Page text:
I tried to brush aside my concerns, but I grew anxious when they continued to linger. Could I serve a mission if I still had questions about the gospel?
A few months before I left on my mission, I stumbled upon some anti-Mormon articles. These articles presented misconstrued information about Church history and Joseph Smith that left my testimony shaken. I tried to brush aside my concerns, but I grew anxious when they continued to linger. Questions loomed in my mind. Could I serve a mission if I still had questions about the gospel? Would it be better if I stayed home? I fervently prayed to the Lord, asking Him to help me answer my questions and strengthen my faith, but the answers didn’t come immediately.
One day, I remembered the story of Joseph Smith receiving the Aaronic Priesthood—a story that’s always fascinated me. While Joseph was translating the Book of Mormon, he noticed it mentioned baptism. Curious about the subject, he ventured into the woods with Oliver Cowdery and asked Heavenly Father about baptism. Heavenly Father answered their prayers by sending the angelic messenger John the Baptist to give them the Aaronic Priesthood so they could be baptized and have the authority to baptize others (see Joseph Smith—History 1:68–72; see also Doctrine and Covenants 13).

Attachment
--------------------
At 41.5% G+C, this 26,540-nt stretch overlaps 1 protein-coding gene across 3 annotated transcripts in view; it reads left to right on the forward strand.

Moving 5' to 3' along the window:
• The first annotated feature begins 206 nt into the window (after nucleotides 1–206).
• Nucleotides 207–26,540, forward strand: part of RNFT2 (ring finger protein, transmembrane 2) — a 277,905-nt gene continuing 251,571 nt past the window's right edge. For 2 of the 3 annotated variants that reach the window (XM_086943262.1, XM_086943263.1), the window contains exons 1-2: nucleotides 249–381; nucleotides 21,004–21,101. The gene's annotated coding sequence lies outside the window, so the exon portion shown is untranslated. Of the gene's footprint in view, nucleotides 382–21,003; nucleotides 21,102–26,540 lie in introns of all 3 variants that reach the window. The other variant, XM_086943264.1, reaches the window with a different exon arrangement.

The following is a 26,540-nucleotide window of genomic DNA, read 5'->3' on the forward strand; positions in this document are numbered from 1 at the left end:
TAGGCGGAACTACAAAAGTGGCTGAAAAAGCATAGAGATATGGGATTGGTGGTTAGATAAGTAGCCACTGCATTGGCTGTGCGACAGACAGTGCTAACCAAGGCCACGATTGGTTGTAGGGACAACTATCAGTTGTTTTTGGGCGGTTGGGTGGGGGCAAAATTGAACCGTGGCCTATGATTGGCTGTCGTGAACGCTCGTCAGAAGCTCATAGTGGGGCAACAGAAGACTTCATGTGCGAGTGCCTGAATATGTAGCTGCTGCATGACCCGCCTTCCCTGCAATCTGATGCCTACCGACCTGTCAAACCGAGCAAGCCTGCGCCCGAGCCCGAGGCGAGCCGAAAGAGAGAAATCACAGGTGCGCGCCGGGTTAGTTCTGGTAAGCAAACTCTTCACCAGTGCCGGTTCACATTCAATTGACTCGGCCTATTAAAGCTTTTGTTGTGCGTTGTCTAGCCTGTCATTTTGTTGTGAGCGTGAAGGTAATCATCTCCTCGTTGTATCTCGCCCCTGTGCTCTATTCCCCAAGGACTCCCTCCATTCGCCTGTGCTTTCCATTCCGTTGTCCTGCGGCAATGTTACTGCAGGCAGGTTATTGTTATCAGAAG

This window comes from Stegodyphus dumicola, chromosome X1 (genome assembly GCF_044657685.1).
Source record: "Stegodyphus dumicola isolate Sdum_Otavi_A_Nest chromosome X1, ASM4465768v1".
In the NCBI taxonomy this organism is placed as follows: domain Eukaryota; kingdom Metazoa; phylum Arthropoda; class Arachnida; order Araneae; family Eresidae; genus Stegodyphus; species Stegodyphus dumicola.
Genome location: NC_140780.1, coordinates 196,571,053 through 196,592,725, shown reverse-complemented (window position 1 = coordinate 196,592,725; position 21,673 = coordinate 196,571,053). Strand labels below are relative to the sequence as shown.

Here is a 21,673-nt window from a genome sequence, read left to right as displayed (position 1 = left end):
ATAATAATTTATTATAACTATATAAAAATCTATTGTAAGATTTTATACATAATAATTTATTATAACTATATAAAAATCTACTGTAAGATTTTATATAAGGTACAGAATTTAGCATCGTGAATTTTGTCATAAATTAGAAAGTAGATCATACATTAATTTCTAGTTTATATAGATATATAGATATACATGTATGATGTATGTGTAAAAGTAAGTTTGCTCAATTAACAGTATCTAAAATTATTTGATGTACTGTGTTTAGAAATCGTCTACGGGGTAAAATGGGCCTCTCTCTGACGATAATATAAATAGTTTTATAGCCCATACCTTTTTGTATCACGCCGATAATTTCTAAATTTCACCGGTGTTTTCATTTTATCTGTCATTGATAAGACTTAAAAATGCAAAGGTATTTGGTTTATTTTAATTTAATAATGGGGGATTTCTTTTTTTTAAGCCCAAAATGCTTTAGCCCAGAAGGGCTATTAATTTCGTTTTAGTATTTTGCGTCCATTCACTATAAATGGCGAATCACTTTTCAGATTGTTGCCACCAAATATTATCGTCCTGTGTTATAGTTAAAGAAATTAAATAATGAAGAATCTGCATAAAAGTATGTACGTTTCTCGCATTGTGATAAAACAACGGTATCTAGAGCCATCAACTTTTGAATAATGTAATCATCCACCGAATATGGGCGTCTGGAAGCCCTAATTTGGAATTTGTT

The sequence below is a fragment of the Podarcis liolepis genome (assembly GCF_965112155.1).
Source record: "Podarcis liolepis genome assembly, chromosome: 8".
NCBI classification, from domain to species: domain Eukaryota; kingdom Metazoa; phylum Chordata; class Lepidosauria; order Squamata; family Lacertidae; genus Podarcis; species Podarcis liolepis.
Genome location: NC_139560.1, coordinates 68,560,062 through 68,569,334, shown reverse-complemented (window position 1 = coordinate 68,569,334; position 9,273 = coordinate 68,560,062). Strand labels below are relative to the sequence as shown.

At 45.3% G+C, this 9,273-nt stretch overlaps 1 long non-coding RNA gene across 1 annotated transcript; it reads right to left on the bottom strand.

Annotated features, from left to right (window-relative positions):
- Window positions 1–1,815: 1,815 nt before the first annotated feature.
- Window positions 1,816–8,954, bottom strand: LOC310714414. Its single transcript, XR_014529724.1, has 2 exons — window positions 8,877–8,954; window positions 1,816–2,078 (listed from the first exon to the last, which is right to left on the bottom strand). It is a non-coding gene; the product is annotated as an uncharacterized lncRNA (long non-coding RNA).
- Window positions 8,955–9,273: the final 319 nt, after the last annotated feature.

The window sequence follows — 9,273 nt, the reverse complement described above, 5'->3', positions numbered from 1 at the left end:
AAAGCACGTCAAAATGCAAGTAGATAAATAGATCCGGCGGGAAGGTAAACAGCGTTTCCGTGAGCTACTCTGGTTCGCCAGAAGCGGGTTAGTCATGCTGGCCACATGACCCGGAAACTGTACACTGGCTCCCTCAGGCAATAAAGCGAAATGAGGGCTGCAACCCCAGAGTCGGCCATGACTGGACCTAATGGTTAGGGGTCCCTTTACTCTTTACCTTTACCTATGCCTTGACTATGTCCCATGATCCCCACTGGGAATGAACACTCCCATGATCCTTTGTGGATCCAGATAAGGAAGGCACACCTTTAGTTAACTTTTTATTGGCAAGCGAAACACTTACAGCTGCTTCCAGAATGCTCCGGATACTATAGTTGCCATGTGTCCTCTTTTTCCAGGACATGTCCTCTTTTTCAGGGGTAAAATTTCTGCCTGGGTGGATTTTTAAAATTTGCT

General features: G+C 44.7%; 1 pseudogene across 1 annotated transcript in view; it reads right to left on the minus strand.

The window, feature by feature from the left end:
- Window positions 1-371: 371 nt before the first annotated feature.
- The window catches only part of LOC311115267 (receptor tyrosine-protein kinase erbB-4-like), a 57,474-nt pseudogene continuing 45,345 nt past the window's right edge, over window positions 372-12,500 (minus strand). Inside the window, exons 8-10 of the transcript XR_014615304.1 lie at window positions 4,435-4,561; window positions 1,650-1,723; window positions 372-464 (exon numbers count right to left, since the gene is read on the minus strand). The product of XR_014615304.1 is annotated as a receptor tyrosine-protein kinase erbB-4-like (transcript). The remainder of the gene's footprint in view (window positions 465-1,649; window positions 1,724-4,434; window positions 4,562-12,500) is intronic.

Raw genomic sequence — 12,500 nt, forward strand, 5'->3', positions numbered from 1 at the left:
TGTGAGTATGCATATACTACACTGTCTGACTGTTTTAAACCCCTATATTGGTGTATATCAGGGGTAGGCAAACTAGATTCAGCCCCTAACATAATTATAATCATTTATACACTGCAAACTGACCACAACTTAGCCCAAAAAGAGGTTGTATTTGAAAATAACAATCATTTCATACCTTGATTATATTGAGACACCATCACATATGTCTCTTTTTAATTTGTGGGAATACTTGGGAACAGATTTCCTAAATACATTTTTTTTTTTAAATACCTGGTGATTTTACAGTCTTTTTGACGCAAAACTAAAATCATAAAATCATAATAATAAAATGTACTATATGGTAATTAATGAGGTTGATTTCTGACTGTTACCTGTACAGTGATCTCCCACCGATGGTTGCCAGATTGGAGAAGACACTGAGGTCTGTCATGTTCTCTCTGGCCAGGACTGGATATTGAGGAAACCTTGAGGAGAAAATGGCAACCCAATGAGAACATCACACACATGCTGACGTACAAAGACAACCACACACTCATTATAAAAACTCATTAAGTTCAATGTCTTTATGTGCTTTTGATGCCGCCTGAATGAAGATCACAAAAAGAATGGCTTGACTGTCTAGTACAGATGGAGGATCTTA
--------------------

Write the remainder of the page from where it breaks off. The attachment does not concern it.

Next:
This story teaches an important principle, one that is repeated often throughout the scriptures and Church history: reading and pondering the scriptures can help us on the path to further revelation and restoration. The scriptures strengthen our testimonies and teach us important gospel principles “line upon line” (2 Nephi 28:30) so we are prepared to receive them.
I realized that to restore my faith, I needed to turn to the scriptures for answers. I started reading the Book of Mormon, looking for scriptures that could lead me to the revelation I desperately needed. And then I came across a verse in 1 Nephi in which Nephi replies to an angel’s question, saying, “I know that he [God] loveth his children; nevertheless, I do not know the meaning of all things” (1 Nephi 11:17).
As I read this verse, I realized that I didn’t have to know “the meaning of all things”—and I wouldn’t receive all the answers in this life. But as Nephi leaned on his testimony when he faced a concept he didn’t understand, I could also rely on what I did know and go forward with faith.
Since that experience, I often follow what President Henry B. Eyring, Second Counselor in the First Presidency, taught: “We will find answers in the scriptures” (“A Discussion on Scripture Study,” Ensign, July 2005, 24). I always rely on this truth when I lack understanding. Just as the scriptures prepared Joseph and Oliver to receive the first ordinance in the restored Church, they continually lead me on the path to further revelation and light.
This article originally appeared in the September 2018 Ensign.
The article “Fellow Servants,” part of the article series “Saints: The Story of the Church” in the Ensign, offers a full account of Joseph Smith receiving the Aaronic Priesthood.